Because meaning in life is a resource that helps people cope with stress, uncertainty, anxiety, and trauma, it could also help communities and society as a whole face shared threats and challenges. According to recent research, those dealing with pandemic-related stress have lower levels of anxiety, COVID-19 stress, and mental distress when they have a higher sense of meaning in their lives.
Pandemics, economic recessions, and natural disasters all require psychological fortitude in order for humans to effectively respond to and recover from collective threats. This fortitude not only helps them cope with their own anxieties, but it also inspires them to want to make a positive difference in the world.
Distinguishing coherence, purpose, and significance in life are the three types of meaning.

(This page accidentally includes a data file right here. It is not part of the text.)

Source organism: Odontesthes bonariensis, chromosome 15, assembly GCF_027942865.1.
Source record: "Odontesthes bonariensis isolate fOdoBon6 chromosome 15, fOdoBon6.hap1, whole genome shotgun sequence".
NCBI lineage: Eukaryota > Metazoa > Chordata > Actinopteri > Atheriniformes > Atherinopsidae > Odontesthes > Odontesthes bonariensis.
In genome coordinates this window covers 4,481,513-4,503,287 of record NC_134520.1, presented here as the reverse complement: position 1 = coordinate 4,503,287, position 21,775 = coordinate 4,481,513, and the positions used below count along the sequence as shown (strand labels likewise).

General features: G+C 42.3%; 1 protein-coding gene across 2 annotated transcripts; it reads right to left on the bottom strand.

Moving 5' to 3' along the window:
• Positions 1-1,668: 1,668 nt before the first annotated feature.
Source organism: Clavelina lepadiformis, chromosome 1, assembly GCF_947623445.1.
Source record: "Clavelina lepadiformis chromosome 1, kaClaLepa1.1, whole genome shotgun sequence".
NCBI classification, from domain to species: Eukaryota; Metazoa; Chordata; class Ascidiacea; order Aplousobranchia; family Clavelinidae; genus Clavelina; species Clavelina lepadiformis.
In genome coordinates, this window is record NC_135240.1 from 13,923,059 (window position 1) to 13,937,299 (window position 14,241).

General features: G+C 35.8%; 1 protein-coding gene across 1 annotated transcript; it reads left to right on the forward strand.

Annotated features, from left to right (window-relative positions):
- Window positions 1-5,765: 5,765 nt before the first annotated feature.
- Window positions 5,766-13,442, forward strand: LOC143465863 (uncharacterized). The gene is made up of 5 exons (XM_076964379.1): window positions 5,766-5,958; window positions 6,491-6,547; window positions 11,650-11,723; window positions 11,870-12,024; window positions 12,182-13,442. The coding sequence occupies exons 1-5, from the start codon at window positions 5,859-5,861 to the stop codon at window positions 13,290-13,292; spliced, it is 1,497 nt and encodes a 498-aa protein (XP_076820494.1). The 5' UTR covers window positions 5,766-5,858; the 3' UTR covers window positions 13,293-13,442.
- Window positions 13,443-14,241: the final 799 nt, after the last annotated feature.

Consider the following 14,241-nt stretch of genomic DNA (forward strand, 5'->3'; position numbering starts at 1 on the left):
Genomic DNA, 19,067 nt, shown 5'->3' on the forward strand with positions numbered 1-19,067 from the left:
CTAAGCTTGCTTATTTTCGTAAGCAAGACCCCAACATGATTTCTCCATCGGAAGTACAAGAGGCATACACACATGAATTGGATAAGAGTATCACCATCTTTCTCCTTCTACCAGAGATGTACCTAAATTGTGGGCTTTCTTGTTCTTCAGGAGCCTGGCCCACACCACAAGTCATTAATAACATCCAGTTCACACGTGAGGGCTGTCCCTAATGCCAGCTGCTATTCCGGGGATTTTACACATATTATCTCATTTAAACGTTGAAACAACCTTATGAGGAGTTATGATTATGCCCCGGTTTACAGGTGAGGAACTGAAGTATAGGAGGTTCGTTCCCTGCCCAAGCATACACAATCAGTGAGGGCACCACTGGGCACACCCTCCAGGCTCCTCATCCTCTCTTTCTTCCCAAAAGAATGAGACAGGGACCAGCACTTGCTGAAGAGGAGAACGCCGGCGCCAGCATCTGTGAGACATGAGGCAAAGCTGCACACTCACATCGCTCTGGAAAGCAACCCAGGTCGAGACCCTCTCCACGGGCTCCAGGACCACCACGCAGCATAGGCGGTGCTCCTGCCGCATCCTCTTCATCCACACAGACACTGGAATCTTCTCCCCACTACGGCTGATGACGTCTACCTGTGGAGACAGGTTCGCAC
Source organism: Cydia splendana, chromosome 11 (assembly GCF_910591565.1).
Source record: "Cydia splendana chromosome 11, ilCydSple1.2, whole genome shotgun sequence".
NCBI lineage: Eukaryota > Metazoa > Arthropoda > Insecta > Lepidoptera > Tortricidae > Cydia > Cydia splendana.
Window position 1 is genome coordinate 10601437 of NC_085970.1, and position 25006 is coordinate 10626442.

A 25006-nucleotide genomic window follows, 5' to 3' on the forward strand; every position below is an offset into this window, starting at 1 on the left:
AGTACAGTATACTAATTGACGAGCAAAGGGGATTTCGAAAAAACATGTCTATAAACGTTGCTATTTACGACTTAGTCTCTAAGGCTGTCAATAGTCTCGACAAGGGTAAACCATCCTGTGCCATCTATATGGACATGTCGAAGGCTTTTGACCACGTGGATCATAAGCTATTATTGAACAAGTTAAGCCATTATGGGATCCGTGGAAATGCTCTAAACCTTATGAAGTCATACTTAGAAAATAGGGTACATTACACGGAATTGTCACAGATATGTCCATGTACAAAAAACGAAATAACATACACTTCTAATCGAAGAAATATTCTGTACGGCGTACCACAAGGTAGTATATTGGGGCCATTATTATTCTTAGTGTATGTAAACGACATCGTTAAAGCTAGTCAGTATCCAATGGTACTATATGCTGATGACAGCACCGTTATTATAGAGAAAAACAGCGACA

People's concerns about the central significance and purpose of their personal existence are referred to as "meaning in life."
An existential crisis is a term used to describe this situation. An existential crisis, in its most basic definition, is when you begin to question the purpose and meaning of your life. You start to be curious about the big questions. Various events in our lives may cause us to begin to question certain aspects of our lives.
Exigence, exigency, and necessity are all terms used to describe a situation in which something essential or desirable is required or desired.
Many people have expressed concern about the construct's conceptual refinement, despite the growing interest in finding meaning in life.
Purpose is defined as having a clear sense of core goals, objectives, and life direction, whereas coherence is defined as the ability to understand and make sense of one's life. Both are primarily required to have a sense of purpose in life that confronts society's threats and conflicts.